, or not succumbing to Tom Nook’s invitation for ever bigger mortgages in Animal Crossing
, there are lots of games that can help us find some balance.
Other games, like Coffee Talk
and Neo Cab
help us consider the people we serve at work. This might be conversations with customers, but also the other people we work with in the office or workplace we find ourselves in. Like the game Good Job
encourages us to do.
Then there are games that make us aware of our co-workers. Whether it’s collaborating to identify and store stock in Wilmot’s Warehouse
or getting the furniture into the van neatly in Moving Out
, how we work together and treat the people around us is important.
Online games are great because you have a world of opponents to take on and defeat (or be defeated by). But beyond the competitive element of these games are often a strong sense of community and camaraderie.
Players enjoy making new connections in these games, as well as connecting with wider family and friends. Listen to the chatter while children play these games, and you hear as much talk about homework, television, YouTube or what's happening in the world as who to shoot in the head next.
Games aren't only about quick reactions and shooting things. Many games, like the parlour games of the past, are about communication and quick wits. There is a whole group of games that are more about talking to other players than anything else.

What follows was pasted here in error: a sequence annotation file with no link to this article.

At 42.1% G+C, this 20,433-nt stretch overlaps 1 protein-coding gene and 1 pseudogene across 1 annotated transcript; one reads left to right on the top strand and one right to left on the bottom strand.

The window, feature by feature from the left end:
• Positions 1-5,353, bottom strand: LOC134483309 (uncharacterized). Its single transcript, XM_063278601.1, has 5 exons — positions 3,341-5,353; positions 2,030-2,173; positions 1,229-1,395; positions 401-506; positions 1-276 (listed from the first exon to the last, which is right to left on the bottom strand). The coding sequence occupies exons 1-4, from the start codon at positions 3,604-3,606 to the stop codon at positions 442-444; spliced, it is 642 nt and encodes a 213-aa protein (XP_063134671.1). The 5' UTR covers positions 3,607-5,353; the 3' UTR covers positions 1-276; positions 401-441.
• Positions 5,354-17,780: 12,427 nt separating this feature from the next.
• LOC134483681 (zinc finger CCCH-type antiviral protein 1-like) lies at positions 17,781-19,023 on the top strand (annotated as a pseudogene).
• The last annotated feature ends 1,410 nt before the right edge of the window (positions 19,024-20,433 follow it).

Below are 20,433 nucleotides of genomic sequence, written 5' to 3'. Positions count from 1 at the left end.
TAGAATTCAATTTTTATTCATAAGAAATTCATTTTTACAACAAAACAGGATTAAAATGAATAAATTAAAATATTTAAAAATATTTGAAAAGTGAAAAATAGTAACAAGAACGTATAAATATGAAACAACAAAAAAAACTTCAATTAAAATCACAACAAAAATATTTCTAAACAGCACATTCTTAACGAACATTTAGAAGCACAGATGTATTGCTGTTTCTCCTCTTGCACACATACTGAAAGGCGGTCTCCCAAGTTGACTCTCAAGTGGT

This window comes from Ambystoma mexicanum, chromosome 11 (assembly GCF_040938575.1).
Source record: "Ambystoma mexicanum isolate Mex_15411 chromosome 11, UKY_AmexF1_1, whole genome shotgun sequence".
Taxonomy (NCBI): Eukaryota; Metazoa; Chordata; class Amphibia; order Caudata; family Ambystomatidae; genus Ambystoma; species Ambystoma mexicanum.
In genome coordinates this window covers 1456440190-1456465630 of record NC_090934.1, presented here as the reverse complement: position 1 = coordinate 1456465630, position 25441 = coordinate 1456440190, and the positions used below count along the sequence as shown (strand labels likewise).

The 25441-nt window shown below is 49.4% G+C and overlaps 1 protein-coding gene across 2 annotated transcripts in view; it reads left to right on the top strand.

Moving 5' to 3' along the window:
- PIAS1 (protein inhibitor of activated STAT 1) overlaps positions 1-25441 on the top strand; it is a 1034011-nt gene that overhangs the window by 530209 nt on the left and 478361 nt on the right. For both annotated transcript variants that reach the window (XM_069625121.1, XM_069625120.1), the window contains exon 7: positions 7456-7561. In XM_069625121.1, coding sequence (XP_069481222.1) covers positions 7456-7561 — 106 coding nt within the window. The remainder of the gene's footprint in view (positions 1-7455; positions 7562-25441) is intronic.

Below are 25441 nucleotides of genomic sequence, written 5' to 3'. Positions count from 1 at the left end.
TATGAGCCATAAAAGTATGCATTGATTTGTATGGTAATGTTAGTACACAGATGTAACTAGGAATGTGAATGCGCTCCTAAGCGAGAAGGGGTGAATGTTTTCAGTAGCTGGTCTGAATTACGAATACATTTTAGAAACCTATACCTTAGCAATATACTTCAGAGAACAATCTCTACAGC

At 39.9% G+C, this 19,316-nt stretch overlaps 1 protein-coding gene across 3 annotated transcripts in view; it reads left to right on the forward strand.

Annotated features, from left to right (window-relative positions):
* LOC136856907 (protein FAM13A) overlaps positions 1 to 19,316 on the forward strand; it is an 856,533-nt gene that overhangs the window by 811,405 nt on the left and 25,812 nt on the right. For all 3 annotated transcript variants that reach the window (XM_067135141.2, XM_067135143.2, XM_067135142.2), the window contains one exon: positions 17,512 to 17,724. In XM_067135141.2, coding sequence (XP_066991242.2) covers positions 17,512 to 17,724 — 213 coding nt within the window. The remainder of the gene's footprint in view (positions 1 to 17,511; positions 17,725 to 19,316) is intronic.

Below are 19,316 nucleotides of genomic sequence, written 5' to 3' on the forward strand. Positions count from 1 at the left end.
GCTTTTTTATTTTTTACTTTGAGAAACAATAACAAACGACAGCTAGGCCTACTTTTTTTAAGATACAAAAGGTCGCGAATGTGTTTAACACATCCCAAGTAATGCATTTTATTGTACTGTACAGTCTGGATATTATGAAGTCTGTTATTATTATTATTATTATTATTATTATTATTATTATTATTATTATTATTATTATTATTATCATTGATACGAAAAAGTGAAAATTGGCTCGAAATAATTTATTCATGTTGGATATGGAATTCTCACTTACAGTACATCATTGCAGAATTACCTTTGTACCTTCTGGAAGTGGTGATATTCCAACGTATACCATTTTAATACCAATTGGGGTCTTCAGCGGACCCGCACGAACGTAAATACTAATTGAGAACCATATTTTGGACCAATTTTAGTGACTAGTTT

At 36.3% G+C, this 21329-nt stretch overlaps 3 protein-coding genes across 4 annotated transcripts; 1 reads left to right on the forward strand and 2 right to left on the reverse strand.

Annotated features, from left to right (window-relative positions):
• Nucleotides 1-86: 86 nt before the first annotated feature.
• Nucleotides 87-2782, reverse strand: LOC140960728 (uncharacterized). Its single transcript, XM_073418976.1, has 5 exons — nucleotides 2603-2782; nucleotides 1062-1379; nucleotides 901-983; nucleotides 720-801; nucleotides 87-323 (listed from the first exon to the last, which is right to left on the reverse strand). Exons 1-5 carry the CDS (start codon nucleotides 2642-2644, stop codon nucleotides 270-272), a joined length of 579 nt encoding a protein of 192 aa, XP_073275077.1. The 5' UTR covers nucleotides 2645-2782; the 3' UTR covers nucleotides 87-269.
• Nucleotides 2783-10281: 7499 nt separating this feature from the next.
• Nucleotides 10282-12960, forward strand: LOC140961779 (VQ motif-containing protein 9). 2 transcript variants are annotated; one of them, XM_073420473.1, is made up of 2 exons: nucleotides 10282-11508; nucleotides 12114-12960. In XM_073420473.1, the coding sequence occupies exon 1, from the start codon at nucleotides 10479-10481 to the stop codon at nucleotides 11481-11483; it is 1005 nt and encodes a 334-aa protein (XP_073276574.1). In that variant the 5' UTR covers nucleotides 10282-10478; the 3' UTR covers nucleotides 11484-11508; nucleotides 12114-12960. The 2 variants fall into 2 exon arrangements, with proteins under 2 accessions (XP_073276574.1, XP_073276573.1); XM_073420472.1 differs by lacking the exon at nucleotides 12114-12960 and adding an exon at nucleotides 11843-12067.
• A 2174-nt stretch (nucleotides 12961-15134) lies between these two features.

These social deduction games put players in an unusual situation to work together to survive. However, one or more participants are secretly tasks with bringing the group down from the inside. These traitors usually need to do this carefully, because being found out means the main group can expel them from the game.
Some of these games, like Thief Town
, Spy Party
, challenge players to act in such a way that their in-game behaviour won't give them away. Other games in the list, like Among Us
or First Class Trouble
, require players to talk in the real world as well as in-game to build a case against each other.
Multiplayer games often pride themselves in balancing. This is ensuring that each player has the same balanced role. However, there are some multiplayer games that intentionally create unbalanced and differing roles for teams of players.
Asymmetrical multiplayer games might put one player in the role of the catcher and the other players have to hide. Other games, like Affordable Space Adventure
, may put players on the same team but with very different roles. Games like Mario Chase in the game Nintendo Land